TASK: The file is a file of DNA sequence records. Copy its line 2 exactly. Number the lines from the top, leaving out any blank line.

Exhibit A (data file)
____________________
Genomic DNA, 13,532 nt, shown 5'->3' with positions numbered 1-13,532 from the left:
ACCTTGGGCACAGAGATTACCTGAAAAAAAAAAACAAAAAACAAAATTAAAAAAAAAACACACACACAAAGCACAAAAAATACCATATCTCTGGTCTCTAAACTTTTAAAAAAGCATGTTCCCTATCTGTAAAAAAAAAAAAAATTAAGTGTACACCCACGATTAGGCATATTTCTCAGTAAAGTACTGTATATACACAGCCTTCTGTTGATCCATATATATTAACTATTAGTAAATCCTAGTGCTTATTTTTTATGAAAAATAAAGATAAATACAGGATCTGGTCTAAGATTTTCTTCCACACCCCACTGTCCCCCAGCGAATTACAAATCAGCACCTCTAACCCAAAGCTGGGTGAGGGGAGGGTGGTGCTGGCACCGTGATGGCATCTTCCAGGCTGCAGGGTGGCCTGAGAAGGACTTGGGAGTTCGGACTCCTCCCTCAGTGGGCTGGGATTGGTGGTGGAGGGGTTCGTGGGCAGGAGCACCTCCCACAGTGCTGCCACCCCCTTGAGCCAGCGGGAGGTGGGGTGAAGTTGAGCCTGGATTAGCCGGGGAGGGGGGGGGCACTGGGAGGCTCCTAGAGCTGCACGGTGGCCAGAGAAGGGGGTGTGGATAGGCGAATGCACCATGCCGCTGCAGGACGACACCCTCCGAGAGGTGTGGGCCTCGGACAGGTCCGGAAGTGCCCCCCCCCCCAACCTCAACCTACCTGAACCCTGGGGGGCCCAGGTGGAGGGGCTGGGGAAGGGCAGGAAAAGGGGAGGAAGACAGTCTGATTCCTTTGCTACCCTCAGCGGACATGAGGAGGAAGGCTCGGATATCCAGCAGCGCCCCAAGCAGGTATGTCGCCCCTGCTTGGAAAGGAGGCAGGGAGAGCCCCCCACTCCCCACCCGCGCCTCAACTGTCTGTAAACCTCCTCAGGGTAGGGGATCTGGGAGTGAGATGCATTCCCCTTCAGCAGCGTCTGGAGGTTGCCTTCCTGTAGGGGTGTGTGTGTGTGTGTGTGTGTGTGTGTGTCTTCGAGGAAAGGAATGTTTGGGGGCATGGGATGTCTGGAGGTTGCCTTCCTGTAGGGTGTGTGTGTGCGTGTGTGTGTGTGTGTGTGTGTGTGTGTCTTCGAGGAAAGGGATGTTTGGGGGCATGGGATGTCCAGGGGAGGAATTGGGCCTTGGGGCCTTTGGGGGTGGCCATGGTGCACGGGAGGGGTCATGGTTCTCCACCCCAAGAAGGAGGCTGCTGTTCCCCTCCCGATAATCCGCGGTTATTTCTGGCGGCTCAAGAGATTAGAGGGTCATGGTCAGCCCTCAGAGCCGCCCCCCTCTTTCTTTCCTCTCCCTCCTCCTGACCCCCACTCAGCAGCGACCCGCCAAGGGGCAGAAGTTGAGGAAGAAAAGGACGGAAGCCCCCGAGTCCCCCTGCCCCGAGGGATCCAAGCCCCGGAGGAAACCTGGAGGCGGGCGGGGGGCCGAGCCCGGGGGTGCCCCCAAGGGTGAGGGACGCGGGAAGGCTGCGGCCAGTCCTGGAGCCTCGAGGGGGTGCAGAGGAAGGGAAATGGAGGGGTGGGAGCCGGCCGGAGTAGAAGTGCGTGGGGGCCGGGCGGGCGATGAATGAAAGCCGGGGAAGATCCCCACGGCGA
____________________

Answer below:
ACCTTGGGCACAGAGATTACCTGAAAAAAAAAAACAAAAAACAAAATTAAAAAAAAAACACACACACAAAGCACAAAAAATACCATATCTCTGGTCTCTAAACTTTTAAAAAAGCATGTTCCCTATCTGTAAAAAAAAAAAAAATTAAGTGTACACCCACGATTAGGCATATTTCTCAGTAAAGTACTGTATATACACAGCCTTCTGTTGATCCATATATATTAACTATTAGTAAATCCTAGTGCTTATTTTTTATGAAAAATAAAGATAAATACAGGATCTGGTCTAAGATTTTCTTCCACACCCCACTGTCCCCCAGCGAATTACAAATCAGCACCTCTAACCCAAAGCTGGGTGAGGGGAGGGTGGTGCTGGCACCGTGATGGCATCTTCCAGGCTGCAGGGTGGCCTGAGAAGGACTTGGGAGTTCGGACTCCTCCCTCAGTGGGCTGGGATTGGTGGTGGAGGGGTTCGTGGGCAGGAGCACCTCCCACAGTGCTGCCACCCCCTTGAGCCAGCGGGAGGTGGGGTGAAGTTGAGCCTGGATTAGCCGGGGAGGGGGGGGGCACTGGGAGGCTCCTAGAGCTGCACGGTGGCCAGAGAAGGGGGTGTGGATAGGCGAATGCACCATGCCGCTGCAGGACGACACCCTCCGAGAGGTGTGGGCCTCGGACAGGTCCGGAAGTGCCCCCCCCCCCAACCTCAACCTACCTGAACCCTGGGGGGCCCAGGTGGAGGGGCTGGGGAAGGGCAGGAAAAGGGGAGGAAGACAGTCTGATTCCTTTGCTACCCTCAGCGGACATGAGGAGGAAGGCTCGGATATCCAGCAGCGCCCCAAGCAGGTATGTCGCCCCTGCTTGGAAAGGAGGCAGGGAGAGCCCCCCACTCCCCACCCGCGCCTCAACTGTCTGTAAACCTCCTCAGGGTAGGGGATCTGGGAGTGAGATGCATTCCCCTTCAGCAGCGTCTGGAGGTTGCCTTCCTGTAGGGGTGTGTGTGTGTGTGTGTGTGTGTGTGTGTCTTCGAGGAAAGGAATGTTTGGGGGCATGGGATGTCTGGAGGTTGCCTTCCTGTAGGGTGTGTGTGTGCGTGTGTGTGTGTGTGTGTGTGTGTGTGTCTTCGAGGAAAGGGATGTTTGGGGGCATGGGATGTCCAGGGGAGGAATTGGGCCTTGGGGCCTTTGGGGGTGGCCATGGTGCACGGGAGGGGTCATGGTTCTCCACCCCAAGAAGGAGGCTGCTGTTCCCCTCCCGATAATCCGCGGTTATTTCTGGCGGCTCAAGAGATTAGAGGGTCATGGTCAGCCCTCAGAGCCGCCCCCCTCTTTCTTTCCTCTCCCTCCTCCTGACCCCCACTCAGCAGCGACCCGCCAAGGGGCAGAAGTTGAGGAAGAAAAGGACGGAAGCCCCCGAGTCCCCCTGCCCCGAGGGATCCAAGCCCCGGAGGAAACCTGGAGGCGGGCGGGGGGCCGAGCCCGGGGGTGCCCCCAAGGGTGAGGGACGCGGGAAGGCTGCGGCCAGTCCTGGAGCCTCGAGGGGGTGCAGAGGAAGGGAAATGGAGGGGTGGGAGCCGGCCGGAGTAGAAGTGCGTGGGGGCCGGGCGGGCGATGAATGAAAGCCGGGGAAGATCCCCACGGCGA